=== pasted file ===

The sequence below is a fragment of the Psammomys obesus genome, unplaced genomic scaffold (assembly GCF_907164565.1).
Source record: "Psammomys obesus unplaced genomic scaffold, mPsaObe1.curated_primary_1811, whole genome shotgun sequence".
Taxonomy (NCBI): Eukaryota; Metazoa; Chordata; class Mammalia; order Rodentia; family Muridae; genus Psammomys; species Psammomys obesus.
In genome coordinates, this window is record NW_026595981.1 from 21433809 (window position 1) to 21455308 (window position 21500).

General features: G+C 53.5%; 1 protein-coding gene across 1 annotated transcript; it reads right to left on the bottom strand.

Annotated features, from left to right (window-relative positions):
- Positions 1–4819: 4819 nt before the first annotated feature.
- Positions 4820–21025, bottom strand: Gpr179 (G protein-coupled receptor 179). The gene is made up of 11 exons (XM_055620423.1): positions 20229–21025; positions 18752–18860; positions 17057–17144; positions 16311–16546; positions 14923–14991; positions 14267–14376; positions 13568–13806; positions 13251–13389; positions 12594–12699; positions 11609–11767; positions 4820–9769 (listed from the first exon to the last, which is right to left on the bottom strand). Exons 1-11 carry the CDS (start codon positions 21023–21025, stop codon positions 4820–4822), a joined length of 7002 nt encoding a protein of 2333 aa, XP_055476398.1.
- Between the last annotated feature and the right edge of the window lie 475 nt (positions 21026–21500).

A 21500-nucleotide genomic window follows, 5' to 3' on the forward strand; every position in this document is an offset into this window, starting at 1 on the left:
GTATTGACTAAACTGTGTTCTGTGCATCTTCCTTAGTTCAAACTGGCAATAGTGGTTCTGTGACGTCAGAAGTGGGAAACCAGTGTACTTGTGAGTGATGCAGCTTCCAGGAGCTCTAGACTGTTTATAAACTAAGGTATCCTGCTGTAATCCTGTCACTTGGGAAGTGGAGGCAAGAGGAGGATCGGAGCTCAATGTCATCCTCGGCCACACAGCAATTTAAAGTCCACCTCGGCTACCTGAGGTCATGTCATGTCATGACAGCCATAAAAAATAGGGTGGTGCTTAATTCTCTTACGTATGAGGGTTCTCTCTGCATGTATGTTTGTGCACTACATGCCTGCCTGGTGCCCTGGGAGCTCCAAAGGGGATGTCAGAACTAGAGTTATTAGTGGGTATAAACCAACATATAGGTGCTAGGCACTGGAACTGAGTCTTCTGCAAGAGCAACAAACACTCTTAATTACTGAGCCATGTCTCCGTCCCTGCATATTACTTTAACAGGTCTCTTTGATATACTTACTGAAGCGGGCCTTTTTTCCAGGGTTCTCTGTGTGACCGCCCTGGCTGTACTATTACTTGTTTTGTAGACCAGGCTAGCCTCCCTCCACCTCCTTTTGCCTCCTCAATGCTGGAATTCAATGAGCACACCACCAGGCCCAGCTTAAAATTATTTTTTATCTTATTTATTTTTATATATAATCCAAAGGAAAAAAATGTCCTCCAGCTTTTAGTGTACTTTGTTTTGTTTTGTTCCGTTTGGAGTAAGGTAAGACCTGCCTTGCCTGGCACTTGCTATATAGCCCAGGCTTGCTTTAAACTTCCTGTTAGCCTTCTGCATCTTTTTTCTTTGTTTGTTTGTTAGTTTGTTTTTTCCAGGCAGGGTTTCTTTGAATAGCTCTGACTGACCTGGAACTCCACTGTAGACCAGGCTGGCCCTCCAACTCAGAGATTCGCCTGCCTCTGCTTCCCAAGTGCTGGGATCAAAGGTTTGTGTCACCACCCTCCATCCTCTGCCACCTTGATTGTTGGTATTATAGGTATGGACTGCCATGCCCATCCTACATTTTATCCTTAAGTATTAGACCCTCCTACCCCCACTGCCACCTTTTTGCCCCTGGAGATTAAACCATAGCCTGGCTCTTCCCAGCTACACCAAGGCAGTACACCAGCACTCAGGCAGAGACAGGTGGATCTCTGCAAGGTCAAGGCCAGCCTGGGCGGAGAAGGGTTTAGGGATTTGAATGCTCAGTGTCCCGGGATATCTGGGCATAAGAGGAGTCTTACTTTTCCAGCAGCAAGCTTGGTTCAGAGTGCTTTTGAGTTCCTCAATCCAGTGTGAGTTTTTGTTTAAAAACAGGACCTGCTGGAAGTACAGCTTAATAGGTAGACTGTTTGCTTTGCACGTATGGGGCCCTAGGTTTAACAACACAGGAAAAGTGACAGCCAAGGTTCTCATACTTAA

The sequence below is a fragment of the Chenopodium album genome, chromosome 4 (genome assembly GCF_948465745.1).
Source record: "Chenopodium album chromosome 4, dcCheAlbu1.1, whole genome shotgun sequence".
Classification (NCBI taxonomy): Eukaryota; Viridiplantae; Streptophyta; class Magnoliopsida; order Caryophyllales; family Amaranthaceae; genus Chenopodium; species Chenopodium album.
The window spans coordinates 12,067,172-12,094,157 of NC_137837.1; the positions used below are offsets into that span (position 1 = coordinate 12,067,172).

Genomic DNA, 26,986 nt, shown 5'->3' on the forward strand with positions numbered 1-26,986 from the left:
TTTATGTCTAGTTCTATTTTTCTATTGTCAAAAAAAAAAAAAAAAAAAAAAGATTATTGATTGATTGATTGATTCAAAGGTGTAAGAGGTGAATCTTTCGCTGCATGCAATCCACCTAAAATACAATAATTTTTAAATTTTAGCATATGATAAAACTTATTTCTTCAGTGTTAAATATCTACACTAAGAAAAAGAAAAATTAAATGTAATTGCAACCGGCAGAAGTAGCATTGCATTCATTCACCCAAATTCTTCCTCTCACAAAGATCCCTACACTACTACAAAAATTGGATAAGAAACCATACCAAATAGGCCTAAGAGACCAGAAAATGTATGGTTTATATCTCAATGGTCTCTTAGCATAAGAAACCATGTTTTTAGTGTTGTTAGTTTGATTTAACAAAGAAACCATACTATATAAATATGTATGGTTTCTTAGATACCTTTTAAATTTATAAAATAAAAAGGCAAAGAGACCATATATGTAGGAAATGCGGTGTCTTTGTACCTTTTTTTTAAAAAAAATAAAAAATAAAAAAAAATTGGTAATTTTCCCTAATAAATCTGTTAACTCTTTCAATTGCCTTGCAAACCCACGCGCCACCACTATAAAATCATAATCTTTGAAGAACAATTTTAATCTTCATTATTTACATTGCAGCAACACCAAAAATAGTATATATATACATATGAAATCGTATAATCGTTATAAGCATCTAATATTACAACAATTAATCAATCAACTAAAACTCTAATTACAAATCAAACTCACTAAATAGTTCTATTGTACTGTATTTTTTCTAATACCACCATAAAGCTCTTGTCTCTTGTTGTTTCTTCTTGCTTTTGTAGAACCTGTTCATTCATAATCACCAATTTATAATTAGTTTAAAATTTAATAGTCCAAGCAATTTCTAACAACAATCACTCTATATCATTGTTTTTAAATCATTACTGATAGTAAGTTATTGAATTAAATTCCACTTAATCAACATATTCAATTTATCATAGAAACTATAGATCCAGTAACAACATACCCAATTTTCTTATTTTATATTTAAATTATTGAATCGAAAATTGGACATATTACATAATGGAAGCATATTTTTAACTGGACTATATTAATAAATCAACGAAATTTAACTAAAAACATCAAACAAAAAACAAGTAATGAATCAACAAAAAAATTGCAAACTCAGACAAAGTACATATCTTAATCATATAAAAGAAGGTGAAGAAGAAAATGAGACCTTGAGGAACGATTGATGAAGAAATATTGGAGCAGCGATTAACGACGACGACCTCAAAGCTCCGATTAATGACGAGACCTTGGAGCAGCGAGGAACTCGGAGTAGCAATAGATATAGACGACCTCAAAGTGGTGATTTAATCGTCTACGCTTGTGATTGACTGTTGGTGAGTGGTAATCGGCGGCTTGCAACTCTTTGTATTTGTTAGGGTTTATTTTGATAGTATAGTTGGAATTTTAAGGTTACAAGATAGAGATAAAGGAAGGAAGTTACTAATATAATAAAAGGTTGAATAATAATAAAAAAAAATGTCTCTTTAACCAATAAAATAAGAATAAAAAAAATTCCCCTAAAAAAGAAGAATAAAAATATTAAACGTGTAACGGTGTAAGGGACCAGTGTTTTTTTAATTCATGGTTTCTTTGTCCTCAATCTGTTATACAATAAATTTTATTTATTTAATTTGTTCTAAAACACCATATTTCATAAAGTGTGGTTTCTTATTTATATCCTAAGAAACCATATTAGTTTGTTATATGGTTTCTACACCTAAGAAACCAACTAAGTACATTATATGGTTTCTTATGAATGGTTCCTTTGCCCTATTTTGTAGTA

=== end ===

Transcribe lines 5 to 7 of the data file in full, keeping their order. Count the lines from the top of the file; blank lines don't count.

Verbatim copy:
General features: G+C 53.5%; 1 protein-coding gene across 1 annotated transcript; it reads right to left on the bottom strand.

Annotated features, from left to right (window-relative positions):
- Positions 1–4819: 4819 nt before the first annotated feature.